After blanking the Reds twice and the Giants once in relief, Valenzuela picked up his first save on Sept. 27 against the Padres. His first win came in a relief appearance against the Giants on Sept. 30. His second came in the opener of the final series with the Astros; he pitched the ninth and 10th innings and made Cesar Cedeno look silly on a fastball, a fast screwball and a slow screwball. On the final day of the regular season, when the Dodgers won to pull into a first-place tie with Houston, he had two more shutout innings. And in the playoff loss on Oct. 6, he blanked the Astros for two innings.
The ovations in Dodger Stadium grew each time Valenzuela walked out of the bullpen. Hard as it is to believe, Valenzuela is only the second native Mexican to pitch for the Dodgers since their move to Los Angeles; Jos� Pena, a reliever from 1970 to '72, was the other. "I've never seen anything like it," says Rudy Hoyos, an actor and Spanish-language broadcaster for the Dodgers, who handles some of the translating chores for Valenzuela. "They love him already."
The adulation continued this winter when Valenzuela pitched in Mexico's Pacific League. All of his announced starts were sellouts, and he lived up to his fame with a 12-5 record, an ERA of 1.65 and 154 strikeouts in 147 innings.
As unlikely as Valenzuela's story is, his body is even more unlikely. The Dodgers list him as 5'11" and 180 pounds, which is a joke. The height is right, but the weight is off by about 20 pounds. Fernando says he has always been a big kid. And he loves his beer. "It's so hot in Mexico that beer is like water," he says, "and the beer is very good." Mexican beer is very good, and Valenzuela is living testament to its quality.
"I remember one time last year," says Mike Marshall, not the former reliever but a rookie first baseman, "the Chief waited at the airport for two days for his girl friend to show up. After the second day, when she still hadn't arrived, we saw him go into a grocery store. He came out with a six-pack of Budweiser and headed for his room, head down, belly out. He was going to drown his sorrows." Beer is the universal language.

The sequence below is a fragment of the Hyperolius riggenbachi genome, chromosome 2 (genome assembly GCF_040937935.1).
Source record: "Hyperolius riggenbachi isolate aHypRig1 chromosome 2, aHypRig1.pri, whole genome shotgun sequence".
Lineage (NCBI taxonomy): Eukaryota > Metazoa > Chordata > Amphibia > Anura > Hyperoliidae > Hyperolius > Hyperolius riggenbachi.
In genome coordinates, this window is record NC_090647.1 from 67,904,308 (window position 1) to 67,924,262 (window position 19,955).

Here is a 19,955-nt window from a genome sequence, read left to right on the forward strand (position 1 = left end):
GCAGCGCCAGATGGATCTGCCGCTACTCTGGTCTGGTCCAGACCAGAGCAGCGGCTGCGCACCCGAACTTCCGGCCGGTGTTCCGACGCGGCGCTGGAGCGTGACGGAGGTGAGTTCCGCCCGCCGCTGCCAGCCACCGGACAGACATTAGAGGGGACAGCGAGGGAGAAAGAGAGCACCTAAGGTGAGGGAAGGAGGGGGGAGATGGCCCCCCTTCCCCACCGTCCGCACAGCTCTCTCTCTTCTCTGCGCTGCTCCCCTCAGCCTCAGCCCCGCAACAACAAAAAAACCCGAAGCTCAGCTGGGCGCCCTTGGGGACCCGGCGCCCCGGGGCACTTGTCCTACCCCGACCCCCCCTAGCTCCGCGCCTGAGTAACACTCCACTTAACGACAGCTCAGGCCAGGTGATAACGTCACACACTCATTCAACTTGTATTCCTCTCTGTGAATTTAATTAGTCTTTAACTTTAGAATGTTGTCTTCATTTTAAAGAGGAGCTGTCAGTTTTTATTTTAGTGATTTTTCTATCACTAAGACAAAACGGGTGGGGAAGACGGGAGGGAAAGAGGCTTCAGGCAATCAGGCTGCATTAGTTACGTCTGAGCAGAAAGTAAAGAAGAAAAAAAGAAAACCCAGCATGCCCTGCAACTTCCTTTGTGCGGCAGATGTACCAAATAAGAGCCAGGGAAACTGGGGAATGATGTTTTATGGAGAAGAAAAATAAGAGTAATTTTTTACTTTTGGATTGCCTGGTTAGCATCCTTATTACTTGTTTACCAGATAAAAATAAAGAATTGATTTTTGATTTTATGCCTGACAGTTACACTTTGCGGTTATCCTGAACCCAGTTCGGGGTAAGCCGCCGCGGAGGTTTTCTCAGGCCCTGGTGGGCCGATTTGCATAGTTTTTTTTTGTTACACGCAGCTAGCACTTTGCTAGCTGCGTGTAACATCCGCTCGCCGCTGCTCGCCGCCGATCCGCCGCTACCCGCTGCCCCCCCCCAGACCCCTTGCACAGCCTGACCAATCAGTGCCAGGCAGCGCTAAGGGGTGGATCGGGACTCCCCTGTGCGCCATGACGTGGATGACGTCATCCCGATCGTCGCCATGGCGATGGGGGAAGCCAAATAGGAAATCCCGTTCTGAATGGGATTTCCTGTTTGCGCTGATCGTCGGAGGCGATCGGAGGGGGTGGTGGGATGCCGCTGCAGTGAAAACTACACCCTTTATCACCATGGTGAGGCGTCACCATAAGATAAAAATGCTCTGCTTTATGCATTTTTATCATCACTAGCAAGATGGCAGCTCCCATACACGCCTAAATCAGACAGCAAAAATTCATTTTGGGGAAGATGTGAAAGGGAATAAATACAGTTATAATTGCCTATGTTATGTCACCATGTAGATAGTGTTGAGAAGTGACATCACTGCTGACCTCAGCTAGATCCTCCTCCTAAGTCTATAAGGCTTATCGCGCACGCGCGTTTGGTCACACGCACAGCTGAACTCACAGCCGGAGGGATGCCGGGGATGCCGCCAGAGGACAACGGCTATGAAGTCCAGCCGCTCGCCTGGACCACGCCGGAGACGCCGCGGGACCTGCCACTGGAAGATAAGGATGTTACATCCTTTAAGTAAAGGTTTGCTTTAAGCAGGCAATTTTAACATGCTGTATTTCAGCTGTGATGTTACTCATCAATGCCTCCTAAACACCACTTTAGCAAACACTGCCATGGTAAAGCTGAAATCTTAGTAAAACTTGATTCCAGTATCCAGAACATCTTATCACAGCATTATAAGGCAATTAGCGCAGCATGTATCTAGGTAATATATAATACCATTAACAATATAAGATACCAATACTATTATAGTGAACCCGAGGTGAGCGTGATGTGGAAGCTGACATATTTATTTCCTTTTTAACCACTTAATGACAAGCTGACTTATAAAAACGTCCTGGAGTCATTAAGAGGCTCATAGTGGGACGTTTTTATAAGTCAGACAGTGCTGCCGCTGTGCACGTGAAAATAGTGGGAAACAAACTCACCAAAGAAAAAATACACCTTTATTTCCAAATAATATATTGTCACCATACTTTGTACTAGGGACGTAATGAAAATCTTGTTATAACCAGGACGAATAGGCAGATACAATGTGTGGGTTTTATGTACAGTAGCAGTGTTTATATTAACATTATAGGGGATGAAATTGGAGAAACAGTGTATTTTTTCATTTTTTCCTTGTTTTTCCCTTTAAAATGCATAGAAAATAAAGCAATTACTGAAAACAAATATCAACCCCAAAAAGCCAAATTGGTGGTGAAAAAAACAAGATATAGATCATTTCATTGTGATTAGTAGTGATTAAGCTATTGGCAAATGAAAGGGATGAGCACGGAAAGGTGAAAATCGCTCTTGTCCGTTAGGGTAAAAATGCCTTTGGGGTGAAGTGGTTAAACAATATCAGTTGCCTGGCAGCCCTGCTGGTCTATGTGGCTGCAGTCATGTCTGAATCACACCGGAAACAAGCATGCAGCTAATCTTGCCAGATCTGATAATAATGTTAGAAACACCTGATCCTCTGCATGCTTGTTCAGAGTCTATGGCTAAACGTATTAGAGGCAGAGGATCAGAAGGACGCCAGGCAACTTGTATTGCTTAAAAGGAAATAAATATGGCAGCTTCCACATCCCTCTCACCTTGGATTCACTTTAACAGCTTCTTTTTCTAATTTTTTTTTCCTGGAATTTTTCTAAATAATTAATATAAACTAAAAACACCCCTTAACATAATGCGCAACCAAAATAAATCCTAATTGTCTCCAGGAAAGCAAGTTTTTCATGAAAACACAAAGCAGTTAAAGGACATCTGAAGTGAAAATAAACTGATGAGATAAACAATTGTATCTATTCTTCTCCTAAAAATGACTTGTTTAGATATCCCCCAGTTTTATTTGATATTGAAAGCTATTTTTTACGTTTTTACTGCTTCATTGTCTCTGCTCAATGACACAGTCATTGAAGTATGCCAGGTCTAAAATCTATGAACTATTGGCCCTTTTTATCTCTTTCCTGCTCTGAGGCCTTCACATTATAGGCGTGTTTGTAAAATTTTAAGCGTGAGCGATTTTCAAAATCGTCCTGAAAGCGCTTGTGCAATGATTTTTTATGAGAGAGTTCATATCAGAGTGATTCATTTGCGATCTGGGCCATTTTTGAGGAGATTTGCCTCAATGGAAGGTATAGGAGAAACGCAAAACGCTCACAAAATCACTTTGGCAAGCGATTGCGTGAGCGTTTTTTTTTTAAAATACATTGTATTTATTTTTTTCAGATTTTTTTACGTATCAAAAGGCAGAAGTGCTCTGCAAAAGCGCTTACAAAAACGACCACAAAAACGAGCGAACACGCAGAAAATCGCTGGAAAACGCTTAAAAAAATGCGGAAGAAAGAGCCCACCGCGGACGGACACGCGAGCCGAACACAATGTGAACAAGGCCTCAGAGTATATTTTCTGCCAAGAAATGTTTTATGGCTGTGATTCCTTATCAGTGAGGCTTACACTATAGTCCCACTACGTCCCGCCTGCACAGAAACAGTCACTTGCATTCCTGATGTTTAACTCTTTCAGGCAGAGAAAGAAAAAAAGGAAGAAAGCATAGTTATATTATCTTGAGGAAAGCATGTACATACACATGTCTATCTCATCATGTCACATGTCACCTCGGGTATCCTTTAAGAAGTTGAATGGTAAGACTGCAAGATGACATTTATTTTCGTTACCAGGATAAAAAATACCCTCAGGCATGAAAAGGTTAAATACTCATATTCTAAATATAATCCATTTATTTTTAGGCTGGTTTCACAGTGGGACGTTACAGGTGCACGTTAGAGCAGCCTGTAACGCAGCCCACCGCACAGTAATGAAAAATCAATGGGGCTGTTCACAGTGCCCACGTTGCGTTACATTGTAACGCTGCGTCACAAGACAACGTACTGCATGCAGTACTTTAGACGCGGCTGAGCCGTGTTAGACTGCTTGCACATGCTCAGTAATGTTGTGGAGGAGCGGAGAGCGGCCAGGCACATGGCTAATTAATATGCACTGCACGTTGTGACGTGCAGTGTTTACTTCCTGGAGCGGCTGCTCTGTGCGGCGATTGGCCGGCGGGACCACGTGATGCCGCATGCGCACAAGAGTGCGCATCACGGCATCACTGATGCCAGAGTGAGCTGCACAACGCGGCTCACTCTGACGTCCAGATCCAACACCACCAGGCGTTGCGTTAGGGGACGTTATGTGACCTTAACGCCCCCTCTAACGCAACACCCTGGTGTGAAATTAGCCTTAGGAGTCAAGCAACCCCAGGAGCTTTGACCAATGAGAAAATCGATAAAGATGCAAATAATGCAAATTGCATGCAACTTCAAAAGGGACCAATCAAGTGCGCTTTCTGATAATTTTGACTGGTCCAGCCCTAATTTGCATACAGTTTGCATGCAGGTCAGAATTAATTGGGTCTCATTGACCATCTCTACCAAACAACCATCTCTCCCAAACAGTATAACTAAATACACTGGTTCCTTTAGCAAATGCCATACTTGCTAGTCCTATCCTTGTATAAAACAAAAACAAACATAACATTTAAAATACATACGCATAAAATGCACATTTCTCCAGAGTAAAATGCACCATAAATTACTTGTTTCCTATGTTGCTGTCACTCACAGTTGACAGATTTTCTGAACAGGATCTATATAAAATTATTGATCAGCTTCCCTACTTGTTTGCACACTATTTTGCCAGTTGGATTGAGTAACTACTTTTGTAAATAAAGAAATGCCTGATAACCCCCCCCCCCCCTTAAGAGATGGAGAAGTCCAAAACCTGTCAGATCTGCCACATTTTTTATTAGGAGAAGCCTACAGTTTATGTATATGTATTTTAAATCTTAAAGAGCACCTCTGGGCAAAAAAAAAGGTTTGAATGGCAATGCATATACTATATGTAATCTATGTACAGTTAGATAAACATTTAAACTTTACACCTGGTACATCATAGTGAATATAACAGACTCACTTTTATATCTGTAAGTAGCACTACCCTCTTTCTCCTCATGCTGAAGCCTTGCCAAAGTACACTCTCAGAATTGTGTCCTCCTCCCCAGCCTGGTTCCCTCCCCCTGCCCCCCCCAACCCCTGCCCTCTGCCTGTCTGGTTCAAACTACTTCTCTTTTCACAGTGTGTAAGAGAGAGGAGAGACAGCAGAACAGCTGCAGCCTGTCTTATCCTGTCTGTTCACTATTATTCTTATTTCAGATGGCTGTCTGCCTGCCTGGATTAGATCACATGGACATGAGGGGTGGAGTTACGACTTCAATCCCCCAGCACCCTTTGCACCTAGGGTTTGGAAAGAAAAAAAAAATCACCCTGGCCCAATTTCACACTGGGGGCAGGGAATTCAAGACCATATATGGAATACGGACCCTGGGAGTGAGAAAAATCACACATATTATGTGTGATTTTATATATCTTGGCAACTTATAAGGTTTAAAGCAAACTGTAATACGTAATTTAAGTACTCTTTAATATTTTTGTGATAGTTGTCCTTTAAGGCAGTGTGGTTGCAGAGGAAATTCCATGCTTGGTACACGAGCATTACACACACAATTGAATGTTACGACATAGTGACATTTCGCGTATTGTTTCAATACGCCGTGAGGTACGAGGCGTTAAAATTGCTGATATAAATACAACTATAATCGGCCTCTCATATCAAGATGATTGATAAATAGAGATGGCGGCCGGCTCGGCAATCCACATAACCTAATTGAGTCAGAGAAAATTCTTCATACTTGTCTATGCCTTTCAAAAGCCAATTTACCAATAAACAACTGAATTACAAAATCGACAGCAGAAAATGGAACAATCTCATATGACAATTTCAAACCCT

Although Valenzuela looks pudgy, he is not out of shape; he runs three miles a day. He just eats like a horse. "My only worry," says Red Adams, the Dodgers pitching coach emeritus, "is that somebody will decide Fernando should lose weight, and then he will become the best-conditioned pitcher at Lodi this year."
Language has not been an impediment to Valenzuela's appetite. "I go to a restaurant and point at what I want on the menu," he says. "I have been surprised, but never disappointed." He thinks that too much has been made of his beer-drinking. He worries more about the blisters that occasionally sprout on his throwing hand than about his weight.
The Dodgers don't know yet what role Valenzuela will play for them this season. If they need help in the bullpen, he may have to return there. Otherwise, he'll be a starter. And while there may be occasional language problems with his teammates, there is no communications barrier. "He was the most popular guy on the San Antonio club last year," says Marshall. "He didn't say anything, but the Chief had the spirit of the clubhouse. Sometimes he'd make funny faces or spit water next to your feet."
His minor league nickname, "the Chief," came from the Indian character in the movie version of One Flew Over the Cuckoo's Nest. Most of the Dodgers now call him Freddy in an effort to Anglicize Fernando. Some of them try to speak to him in Spanish, but it's usually of the el bat, el ball, el hit y run variety. One thing Valenzuela does understand is comedy. He loved Max Patkin. the Clown Prince of Baseball, when he visited San Antonio last year, and he sat laughing with Ted Giannoulas, the San Diego Chicken, at poolside for 20 minutes before Giannoulas realized that Fernando didn't understand English. Comedy is the universal language.
"He's actually a very quiet guy," says rookie Outfielder Mark Bradley, Valenzuela's roommate at Dodgertown in Vero Beach. "We try to get him to go out, but he just has two beers and goes to sleep. He does like video games, though." Space Invaders is the universal language.